Crane Inspection Checklist

| September 14, 2017

Before conducting a successful crane safety inspection, it’s important to understand the kind of inspection you need to perform. Crane inspections are of two types—frequent and periodic [20 CFR 1910.179(j).]

[Note that OSHA Standard 1910 covers only general industry. For cranes used in construction and shipyards, see 29 CFR parts 1926 and 1915, respectively.]

  • Frequent inspection—Daily to monthly interval
  • Periodic inspection—1 to 12-month interval

We’ve covered both inspection procedures for overhead and gantry cranes only in our post.  Make sure you check with your safety professional if you have any doubts.

Frequent Inspection Checklist

1. On a daily basis, look for all maladjustments that are interfering with proper operation of the crane.
2. Daily inspect any deterioration or leakage in lines, tanks, valves, drain pumps, and other air or hydraulic systems.
3. Check for damage like any deformed or cracked hook. This should be done daily as well as monthly. For monthly inspections, maintain a certification record with the inspector’s signature and date.
4. Hoist chains including the end connections should be checked for deformities. Again, the wear, twist or distortion inspection should be a daily and monthly exercise in the same manner as hooks.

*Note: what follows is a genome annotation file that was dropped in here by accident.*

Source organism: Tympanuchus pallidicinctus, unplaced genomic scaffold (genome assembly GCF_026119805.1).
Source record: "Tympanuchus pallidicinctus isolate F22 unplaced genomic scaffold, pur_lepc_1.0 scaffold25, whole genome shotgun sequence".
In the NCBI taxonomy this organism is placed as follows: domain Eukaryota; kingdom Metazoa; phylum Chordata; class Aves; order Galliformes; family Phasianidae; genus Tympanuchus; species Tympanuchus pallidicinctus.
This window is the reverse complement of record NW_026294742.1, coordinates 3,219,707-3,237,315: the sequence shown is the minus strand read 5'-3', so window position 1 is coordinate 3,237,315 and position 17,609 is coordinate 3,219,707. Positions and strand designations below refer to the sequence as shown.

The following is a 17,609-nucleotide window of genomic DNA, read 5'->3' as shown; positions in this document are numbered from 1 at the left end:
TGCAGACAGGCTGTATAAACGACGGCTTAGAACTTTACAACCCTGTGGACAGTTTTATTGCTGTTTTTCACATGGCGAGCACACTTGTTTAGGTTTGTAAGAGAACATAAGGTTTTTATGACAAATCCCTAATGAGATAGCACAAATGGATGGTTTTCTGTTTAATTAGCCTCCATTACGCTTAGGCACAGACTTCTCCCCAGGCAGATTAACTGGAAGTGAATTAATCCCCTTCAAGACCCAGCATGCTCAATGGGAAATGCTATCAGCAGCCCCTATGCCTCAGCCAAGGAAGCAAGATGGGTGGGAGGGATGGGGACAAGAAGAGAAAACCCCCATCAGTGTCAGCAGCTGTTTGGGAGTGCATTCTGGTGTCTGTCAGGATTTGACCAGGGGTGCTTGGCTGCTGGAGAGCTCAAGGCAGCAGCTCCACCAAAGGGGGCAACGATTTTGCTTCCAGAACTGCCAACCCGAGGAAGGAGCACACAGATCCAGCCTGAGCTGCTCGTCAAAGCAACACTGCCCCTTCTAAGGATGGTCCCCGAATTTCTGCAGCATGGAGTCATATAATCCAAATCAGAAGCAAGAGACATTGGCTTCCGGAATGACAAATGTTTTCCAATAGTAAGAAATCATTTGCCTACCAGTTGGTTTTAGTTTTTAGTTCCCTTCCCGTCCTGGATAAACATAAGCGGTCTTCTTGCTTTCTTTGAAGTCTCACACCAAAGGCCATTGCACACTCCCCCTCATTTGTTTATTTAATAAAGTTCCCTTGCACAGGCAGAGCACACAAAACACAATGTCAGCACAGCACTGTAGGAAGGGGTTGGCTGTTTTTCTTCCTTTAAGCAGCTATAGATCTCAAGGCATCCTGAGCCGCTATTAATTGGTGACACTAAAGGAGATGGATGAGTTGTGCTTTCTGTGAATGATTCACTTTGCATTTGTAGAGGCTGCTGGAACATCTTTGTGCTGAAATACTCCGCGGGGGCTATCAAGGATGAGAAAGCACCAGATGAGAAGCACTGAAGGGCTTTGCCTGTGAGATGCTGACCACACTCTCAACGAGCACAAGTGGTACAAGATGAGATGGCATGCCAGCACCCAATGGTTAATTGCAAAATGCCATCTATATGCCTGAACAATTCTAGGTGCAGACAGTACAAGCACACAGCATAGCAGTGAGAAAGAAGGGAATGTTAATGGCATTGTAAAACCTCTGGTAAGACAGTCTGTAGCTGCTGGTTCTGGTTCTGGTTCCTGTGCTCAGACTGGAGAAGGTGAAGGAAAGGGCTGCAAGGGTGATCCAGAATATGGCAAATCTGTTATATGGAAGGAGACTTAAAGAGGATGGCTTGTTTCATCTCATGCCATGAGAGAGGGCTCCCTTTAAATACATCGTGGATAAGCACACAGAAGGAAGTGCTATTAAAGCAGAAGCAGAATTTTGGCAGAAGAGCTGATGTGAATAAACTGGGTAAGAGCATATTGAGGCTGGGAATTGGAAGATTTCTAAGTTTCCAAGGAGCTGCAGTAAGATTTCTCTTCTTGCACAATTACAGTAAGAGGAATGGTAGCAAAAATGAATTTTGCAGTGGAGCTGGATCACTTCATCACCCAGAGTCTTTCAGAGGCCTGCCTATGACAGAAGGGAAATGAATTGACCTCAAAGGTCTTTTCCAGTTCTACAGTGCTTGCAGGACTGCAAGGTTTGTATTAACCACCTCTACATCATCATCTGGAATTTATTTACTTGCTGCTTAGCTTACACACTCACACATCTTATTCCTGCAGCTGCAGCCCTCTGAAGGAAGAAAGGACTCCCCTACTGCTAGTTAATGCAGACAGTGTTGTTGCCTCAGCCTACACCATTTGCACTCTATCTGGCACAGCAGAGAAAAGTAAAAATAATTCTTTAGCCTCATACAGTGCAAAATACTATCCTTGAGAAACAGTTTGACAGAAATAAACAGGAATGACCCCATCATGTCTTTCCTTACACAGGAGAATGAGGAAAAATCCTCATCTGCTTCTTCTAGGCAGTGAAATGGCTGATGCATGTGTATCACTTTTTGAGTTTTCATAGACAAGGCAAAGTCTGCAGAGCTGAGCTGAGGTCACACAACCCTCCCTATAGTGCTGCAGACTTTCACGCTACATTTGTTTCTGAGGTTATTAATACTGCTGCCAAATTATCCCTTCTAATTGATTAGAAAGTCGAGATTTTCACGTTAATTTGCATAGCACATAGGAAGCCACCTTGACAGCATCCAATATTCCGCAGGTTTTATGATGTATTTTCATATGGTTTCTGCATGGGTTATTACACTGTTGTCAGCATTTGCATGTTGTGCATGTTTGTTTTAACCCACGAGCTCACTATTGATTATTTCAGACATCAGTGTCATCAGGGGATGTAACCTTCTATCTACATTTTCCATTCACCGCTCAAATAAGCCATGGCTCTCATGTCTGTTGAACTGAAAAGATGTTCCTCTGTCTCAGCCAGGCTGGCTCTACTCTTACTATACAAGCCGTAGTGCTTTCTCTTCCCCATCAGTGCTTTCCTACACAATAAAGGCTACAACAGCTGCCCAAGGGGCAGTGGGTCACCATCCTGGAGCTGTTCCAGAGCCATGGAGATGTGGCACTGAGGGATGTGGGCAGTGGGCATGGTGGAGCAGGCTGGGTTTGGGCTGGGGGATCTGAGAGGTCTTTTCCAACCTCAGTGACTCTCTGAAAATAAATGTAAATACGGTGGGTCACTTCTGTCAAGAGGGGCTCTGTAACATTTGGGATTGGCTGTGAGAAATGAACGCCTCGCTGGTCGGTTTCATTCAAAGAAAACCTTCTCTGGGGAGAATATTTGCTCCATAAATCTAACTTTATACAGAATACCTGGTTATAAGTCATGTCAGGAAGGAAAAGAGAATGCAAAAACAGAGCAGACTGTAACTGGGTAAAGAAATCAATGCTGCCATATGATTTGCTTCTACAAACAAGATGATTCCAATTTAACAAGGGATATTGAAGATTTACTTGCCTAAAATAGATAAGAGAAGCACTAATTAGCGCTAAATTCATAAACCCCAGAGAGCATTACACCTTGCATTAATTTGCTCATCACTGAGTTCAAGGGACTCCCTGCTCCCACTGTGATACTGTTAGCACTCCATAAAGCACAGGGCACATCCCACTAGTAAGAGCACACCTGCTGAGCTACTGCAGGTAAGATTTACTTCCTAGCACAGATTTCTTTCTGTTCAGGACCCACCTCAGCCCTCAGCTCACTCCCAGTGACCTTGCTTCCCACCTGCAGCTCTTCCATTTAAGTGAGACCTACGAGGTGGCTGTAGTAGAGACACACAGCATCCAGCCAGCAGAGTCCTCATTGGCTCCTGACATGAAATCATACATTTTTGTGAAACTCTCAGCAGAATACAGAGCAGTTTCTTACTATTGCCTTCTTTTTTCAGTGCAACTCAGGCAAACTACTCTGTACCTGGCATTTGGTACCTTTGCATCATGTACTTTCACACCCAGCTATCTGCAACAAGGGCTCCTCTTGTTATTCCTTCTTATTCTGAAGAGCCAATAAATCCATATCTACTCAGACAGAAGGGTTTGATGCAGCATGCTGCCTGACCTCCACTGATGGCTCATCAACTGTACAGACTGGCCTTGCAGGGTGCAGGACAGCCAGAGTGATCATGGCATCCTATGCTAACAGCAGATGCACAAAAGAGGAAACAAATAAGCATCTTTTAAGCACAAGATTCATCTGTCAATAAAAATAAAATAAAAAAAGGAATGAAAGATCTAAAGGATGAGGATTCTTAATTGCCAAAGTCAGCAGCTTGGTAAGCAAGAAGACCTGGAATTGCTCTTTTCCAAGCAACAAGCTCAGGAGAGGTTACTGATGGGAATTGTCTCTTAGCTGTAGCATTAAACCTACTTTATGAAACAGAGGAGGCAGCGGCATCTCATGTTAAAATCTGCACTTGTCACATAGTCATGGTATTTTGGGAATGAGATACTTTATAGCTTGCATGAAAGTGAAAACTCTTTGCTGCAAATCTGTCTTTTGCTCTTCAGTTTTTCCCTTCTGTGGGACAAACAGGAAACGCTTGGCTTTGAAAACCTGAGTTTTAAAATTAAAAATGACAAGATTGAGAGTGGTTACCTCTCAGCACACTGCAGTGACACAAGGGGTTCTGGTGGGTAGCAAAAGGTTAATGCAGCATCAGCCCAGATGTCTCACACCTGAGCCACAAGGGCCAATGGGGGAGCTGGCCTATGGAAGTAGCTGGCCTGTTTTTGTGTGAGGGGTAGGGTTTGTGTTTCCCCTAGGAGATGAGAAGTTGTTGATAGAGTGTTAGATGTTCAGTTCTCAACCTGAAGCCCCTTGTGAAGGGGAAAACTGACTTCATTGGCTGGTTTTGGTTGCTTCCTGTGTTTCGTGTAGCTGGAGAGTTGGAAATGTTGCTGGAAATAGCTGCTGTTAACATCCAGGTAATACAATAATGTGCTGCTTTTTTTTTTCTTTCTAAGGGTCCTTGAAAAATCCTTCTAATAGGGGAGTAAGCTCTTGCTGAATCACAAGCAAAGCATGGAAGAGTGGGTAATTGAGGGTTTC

Hoist inspection Tag

OSHA standard 1910.179(j)(2)(iv) states that hoist chains should be inspected with a certification record that includes date of inspection, signature of the person who performed the inspection and an identifier of the chain which was inspected.

5. Look for excessive wear of components as need be.
6. Check whether the wire rope reeving system is working according to manufacturer’s recommendations.

Periodic Inspection Checklist
These are additional inspection steps to be performed along with frequent inspections, but on an annual basis:
1. Inspect deformed, cracked or corroded members.
2. Look for loose bolts or rivets; cracked or worn sheaves and drums; worn, cracked or distorted pins, shafts, gears, bearings, rollers, locking and clamping devices.
3. Now see if there is excessive wear on brake and clutch system parts, linings, pawls, and ratchets.
4. Check for any inaccuracy in load, wind, and other indicators.
5. Make sure to check faulty or unsafe powerplants (such as leaking exhaust and emergency shut-down feature.)
6. Inspect excessive wear of chain drive sprockets and extreme chain stretch.
7. Electrical apparatus should be checked to see pitting or any other deterioration of controller contactors, limit switches and pushbutton stations.
8. Tires for damage or excessive wear.
Inspectors must also inspect cranes that are not used on a regular basis and standby cranes.
Here’s a complete Crane Inspection Checklist released by National Safety Council in 2006 —


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